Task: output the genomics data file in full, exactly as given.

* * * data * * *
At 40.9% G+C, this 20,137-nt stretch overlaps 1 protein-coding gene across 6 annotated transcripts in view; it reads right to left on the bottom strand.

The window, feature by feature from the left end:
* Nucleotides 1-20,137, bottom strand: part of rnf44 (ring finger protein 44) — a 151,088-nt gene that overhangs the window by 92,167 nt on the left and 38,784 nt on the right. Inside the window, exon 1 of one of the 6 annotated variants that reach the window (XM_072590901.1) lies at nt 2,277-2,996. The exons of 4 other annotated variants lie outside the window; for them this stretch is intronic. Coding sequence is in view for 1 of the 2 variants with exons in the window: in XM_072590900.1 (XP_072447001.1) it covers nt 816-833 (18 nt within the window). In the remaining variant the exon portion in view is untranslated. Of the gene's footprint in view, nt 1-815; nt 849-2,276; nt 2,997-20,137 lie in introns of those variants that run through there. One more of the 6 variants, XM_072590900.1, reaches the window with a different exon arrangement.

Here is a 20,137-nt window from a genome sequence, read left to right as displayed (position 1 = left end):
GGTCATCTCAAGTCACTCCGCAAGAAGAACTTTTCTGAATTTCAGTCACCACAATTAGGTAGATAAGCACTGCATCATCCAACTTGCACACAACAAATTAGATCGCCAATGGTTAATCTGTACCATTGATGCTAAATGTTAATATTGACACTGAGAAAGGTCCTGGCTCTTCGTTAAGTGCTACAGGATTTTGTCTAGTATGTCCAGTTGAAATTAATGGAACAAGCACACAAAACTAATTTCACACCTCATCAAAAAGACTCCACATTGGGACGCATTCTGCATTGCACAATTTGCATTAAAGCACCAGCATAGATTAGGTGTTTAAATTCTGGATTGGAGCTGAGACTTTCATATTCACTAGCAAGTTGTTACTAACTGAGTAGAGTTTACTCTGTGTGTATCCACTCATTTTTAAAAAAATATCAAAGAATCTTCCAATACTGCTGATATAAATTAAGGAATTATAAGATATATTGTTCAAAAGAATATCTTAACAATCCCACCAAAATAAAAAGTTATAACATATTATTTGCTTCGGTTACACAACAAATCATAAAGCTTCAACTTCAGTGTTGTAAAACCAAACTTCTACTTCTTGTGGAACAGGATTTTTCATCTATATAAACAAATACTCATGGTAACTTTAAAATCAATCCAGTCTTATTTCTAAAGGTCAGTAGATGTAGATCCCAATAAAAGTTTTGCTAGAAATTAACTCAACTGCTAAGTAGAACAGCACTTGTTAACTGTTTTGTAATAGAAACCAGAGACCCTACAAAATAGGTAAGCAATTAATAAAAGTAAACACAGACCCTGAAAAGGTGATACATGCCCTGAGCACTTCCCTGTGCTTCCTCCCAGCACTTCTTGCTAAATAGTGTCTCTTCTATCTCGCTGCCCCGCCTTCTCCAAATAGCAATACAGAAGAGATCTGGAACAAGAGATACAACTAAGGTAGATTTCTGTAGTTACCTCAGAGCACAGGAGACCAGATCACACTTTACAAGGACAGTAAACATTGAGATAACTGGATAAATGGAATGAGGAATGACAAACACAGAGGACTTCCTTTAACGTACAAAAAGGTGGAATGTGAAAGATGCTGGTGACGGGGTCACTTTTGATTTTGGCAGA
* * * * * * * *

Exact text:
At 40.9% G+C, this 20,137-nt stretch overlaps 1 protein-coding gene across 6 annotated transcripts in view; it reads right to left on the bottom strand.

The window, feature by feature from the left end:
* Nucleotides 1-20,137, bottom strand: part of rnf44 (ring finger protein 44) — a 151,088-nt gene that overhangs the window by 92,167 nt on the left and 38,784 nt on the right. Inside the window, exon 1 of one of the 6 annotated variants that reach the window (XM_072590901.1) lies at nt 2,277-2,996. The exons of 4 other annotated variants lie outside the window; for them this stretch is intronic. Coding sequence is in view for 1 of the 2 variants with exons in the window: in XM_072590900.1 (XP_072447001.1) it covers nt 816-833 (18 nt within the window). In the remaining variant the exon portion in view is untranslated. Of the gene's footprint in view, nt 1-815; nt 849-2,276; nt 2,997-20,137 lie in introns of those variants that run through there. One more of the 6 variants, XM_072590900.1, reaches the window with a different exon arrangement.

Here is a 20,137-nt window from a genome sequence, read left to right as displayed (position 1 = left end):
GGTCATCTCAAGTCACTCCGCAAGAAGAACTTTTCTGAATTTCAGTCACCACAATTAGGTAGATAAGCACTGCATCATCCAACTTGCACACAACAAATTAGATCGCCAATGGTTAATCTGTACCATTGATGCTAAATGTTAATATTGACACTGAGAAAGGTCCTGGCTCTTCGTTAAGTGCTACAGGATTTTGTCTAGTATGTCCAGTTGAAATTAATGGAACAAGCACACAAAACTAATTTCACACCTCATCAAAAAGACTCCACATTGGGACGCATTCTGCATTGCACAATTTGCATTAAAGCACCAGCATAGATTAGGTGTTTAAATTCTGGATTGGAGCTGAGACTTTCATATTCACTAGCAAGTTGTTACTAACTGAGTAGAGTTTACTCTGTGTGTATCCACTCATTTTTAAAAAAATATCAAAGAATCTTCCAATACTGCTGATATAAATTAAGGAATTATAAGATATATTGTTCAAAAGAATATCTTAACAATCCCACCAAAATAAAAAGTTATAACATATTATTTGCTTCGGTTACACAACAAATCATAAAGCTTCAACTTCAGTGTTGTAAAACCAAACTTCTACTTCTTGTGGAACAGGATTTTTCATCTATATAAACAAATACTCATGGTAACTTTAAAATCAATCCAGTCTTATTTCTAAAGGTCAGTAGATGTAGATCCCAATAAAAGTTTTGCTAGAAATTAACTCAACTGCTAAGTAGAACAGCACTTGTTAACTGTTTTGTAATAGAAACCAGAGACCCTACAAAATAGGTAAGCAATTAATAAAAGTAAACACAGACCCTGAAAAGGTGATACATGCCCTGAGCACTTCCCTGTGCTTCCTCCCAGCACTTCTTGCTAAATAGTGTCTCTTCTATCTCGCTGCCCCGCCTTCTCCAAATAGCAATACAGAAGAGATCTGGAACAAGAGATACAACTAAGGTAGATTTCTGTAGTTACCTCAGAGCACAGGAGACCAGATCACACTTTACAAGGACAGTAAACATTGAGATAACTGGATAAATGGAATGAGGAATGACAAACACAGAGGACTTCCTTTAACGTACAAAAAGGTGGAATGTGAAAGATGCTGGTGACGGGGTCACTTTTGATTTTGGCAGA